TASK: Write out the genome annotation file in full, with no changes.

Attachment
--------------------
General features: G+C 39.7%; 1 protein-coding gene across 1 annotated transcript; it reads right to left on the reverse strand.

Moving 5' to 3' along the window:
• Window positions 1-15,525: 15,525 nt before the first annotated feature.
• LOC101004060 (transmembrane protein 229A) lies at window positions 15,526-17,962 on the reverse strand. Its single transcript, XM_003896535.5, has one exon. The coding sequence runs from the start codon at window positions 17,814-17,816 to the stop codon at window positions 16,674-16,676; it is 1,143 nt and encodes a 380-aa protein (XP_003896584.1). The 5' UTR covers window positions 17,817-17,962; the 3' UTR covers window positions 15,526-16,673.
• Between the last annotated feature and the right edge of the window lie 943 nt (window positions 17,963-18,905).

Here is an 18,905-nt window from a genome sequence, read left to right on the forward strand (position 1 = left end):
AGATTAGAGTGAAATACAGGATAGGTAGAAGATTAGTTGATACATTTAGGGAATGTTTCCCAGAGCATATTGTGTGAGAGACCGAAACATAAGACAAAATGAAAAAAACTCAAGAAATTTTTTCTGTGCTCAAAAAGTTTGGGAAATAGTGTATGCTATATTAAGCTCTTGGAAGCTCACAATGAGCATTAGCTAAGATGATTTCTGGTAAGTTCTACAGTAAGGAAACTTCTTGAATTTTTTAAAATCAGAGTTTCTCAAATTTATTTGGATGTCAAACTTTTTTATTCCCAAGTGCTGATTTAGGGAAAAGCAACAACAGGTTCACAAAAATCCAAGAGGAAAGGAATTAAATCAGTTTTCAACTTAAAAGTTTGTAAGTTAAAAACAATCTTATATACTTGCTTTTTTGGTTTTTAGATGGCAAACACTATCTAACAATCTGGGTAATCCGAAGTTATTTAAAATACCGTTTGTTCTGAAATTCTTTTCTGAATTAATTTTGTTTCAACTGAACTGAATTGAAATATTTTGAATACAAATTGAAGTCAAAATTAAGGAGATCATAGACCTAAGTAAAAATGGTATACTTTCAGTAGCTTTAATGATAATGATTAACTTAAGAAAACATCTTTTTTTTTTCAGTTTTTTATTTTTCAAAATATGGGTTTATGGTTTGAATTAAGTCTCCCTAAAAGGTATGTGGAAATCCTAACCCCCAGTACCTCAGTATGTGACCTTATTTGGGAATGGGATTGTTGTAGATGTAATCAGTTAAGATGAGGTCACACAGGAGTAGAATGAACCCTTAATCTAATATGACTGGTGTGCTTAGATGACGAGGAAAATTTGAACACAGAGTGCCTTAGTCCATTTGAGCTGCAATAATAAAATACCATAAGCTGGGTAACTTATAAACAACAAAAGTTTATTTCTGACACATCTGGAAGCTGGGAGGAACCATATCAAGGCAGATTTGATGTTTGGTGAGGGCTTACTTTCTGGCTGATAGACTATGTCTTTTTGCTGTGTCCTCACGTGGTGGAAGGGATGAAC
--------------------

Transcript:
General features: G+C 39.7%; 1 protein-coding gene across 1 annotated transcript; it reads right to left on the reverse strand.

Moving 5' to 3' along the window:
• Window positions 1-15,525: 15,525 nt before the first annotated feature.
• LOC101004060 (transmembrane protein 229A) lies at window positions 15,526-17,962 on the reverse strand. Its single transcript, XM_003896535.5, has one exon. The coding sequence runs from the start codon at window positions 17,814-17,816 to the stop codon at window positions 16,674-16,676; it is 1,143 nt and encodes a 380-aa protein (XP_003896584.1). The 5' UTR covers window positions 17,817-17,962; the 3' UTR covers window positions 15,526-16,673.
• Between the last annotated feature and the right edge of the window lie 943 nt (window positions 17,963-18,905).

Here is an 18,905-nt window from a genome sequence, read left to right on the forward strand (position 1 = left end):
AGATTAGAGTGAAATACAGGATAGGTAGAAGATTAGTTGATACATTTAGGGAATGTTTCCCAGAGCATATTGTGTGAGAGACCGAAACATAAGACAAAATGAAAAAAACTCAAGAAATTTTTTCTGTGCTCAAAAAGTTTGGGAAATAGTGTATGCTATATTAAGCTCTTGGAAGCTCACAATGAGCATTAGCTAAGATGATTTCTGGTAAGTTCTACAGTAAGGAAACTTCTTGAATTTTTTAAAATCAGAGTTTCTCAAATTTATTTGGATGTCAAACTTTTTTATTCCCAAGTGCTGATTTAGGGAAAAGCAACAACAGGTTCACAAAAATCCAAGAGGAAAGGAATTAAATCAGTTTTCAACTTAAAAGTTTGTAAGTTAAAAACAATCTTATATACTTGCTTTTTTGGTTTTTAGATGGCAAACACTATCTAACAATCTGGGTAATCCGAAGTTATTTAAAATACCGTTTGTTCTGAAATTCTTTTCTGAATTAATTTTGTTTCAACTGAACTGAATTGAAATATTTTGAATACAAATTGAAGTCAAAATTAAGGAGATCATAGACCTAAGTAAAAATGGTATACTTTCAGTAGCTTTAATGATAATGATTAACTTAAGAAAACATCTTTTTTTTTTCAGTTTTTTATTTTTCAAAATATGGGTTTATGGTTTGAATTAAGTCTCCCTAAAAGGTATGTGGAAATCCTAACCCCCAGTACCTCAGTATGTGACCTTATTTGGGAATGGGATTGTTGTAGATGTAATCAGTTAAGATGAGGTCACACAGGAGTAGAATGAACCCTTAATCTAATATGACTGGTGTGCTTAGATGACGAGGAAAATTTGAACACAGAGTGCCTTAGTCCATTTGAGCTGCAATAATAAAATACCATAAGCTGGGTAACTTATAAACAACAAAAGTTTATTTCTGACACATCTGGAAGCTGGGAGGAACCATATCAAGGCAGATTTGATGTTTGGTGAGGGCTTACTTTCTGGCTGATAGACTATGTCTTTTTGCTGTGTCCTCACGTGGTGGAAGGGATGAAC